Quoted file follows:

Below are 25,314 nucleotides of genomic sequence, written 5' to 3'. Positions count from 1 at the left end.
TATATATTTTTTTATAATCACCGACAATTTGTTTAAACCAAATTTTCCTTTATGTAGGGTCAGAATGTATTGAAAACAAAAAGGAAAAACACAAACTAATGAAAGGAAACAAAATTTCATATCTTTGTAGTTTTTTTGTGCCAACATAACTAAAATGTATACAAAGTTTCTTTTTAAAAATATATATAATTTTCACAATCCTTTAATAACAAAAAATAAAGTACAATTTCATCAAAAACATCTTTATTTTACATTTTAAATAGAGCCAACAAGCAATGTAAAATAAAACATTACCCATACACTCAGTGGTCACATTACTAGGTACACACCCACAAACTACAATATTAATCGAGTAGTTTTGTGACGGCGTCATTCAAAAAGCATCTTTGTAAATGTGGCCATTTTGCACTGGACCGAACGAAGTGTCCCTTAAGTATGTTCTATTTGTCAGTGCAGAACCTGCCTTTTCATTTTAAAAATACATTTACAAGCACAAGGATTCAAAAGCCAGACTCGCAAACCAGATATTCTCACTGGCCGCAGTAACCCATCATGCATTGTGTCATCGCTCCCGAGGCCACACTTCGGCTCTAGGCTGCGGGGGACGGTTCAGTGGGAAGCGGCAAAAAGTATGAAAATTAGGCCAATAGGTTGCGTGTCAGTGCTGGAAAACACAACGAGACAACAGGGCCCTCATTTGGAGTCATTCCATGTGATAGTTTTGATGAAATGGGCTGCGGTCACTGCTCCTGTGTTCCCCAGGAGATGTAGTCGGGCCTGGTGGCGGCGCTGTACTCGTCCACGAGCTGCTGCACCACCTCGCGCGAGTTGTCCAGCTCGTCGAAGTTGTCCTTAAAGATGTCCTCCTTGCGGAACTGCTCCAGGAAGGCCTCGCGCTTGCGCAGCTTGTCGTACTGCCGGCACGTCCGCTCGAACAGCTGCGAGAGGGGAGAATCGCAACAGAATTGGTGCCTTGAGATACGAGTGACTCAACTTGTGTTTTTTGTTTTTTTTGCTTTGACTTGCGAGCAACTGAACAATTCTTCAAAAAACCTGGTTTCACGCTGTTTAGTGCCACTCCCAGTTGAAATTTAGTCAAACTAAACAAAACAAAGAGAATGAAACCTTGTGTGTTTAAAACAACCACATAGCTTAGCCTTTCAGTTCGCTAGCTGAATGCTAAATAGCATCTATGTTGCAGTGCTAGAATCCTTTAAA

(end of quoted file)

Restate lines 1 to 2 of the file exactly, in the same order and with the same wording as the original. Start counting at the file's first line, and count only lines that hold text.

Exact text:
Below are 25,314 nucleotides of genomic sequence, written 5' to 3'. Positions count from 1 at the left end.
TATATATTTTTTTATAATCACCGACAATTTGTTTAAACCAAATTTTCCTTTATGTAGGGTCAGAATGTATTGAAAACAAAAAGGAAAAACACAAACTAATGAAAGGAAACAAAATTTCATATCTTTGTAGTTTTTTTGTGCCAACATAACTAAAATGTATACAAAGTTTCTTTTTAAAAATATATATAATTTTCACAATCCTTTAATAACAAAAAATAAAGTACAATTTCATCAAAAACATCTTTATTTTACATTTTAAATAGAGCCAACAAGCAATGTAAAATAAAACATTACCCATACACTCAGTGGTCACATTACTAGGTACACACCCACAAACTACAATATTAATCGAGTAGTTTTGTGACGGCGTCATTCAAAAAGCATCTTTGTAAATGTGGCCATTTTGCACTGGACCGAACGAAGTGTCCCTTAAGTATGTTCTATTTGTCAGTGCAGAACCTGCCTTTTCATTTTAAAAATACATTTACAAGCACAAGGATTCAAAAGCCAGACTCGCAAACCAGATATTCTCACTGGCCGCAGTAACCCATCATGCATTGTGTCATCGCTCCCGAGGCCACACTTCGGCTCTAGGCTGCGGGGGACGGTTCAGTGGGAAGCGGCAAAAAGTATGAAAATTAGGCCAATAGGTTGCGTGTCAGTGCTGGAAAACACAACGAGACAACAGGGCCCTCATTTGGAGTCATTCCATGTGATAGTTTTGATGAAATGGGCTGCGGTCACTGCTCCTGTGTTCCCCAGGAGATGTAGTCGGGCCTGGTGGCGGCGCTGTACTCGTCCACGAGCTGCTGCACCACCTCGCGCGAGTTGTCCAGCTCGTCGAAGTTGTCCTTAAAGATGTCCTCCTTGCGGAACTGCTCCAGGAAGGCCTCGCGCTTGCGCAGCTTGTCGTACTGCCGGCACGTCCGCTCGAACAGCTGCGAGAGGGGAGAATCGCAACAGAATTGGTGCCTTGAGATACGAGTGACTCAACTTGTGTTTTTTGTTTTTTTTGCTTTGACTTGCGAGCAACTGAACAATTCTTCAAAAAACCTGGTTTCACGCTGTTTAGTGCCACTCCCAGTTGAAATTTAGTCAAACTAAACAAAACAAAGAGAATGAAACCTTGTGTGTTTAAAACAACCACATAGCTTAGCCTTTCAGTTCGCTAGCTGAATGCTAAATAGCATCTATGTTGCAGTGCTAGAATCCTTTAAA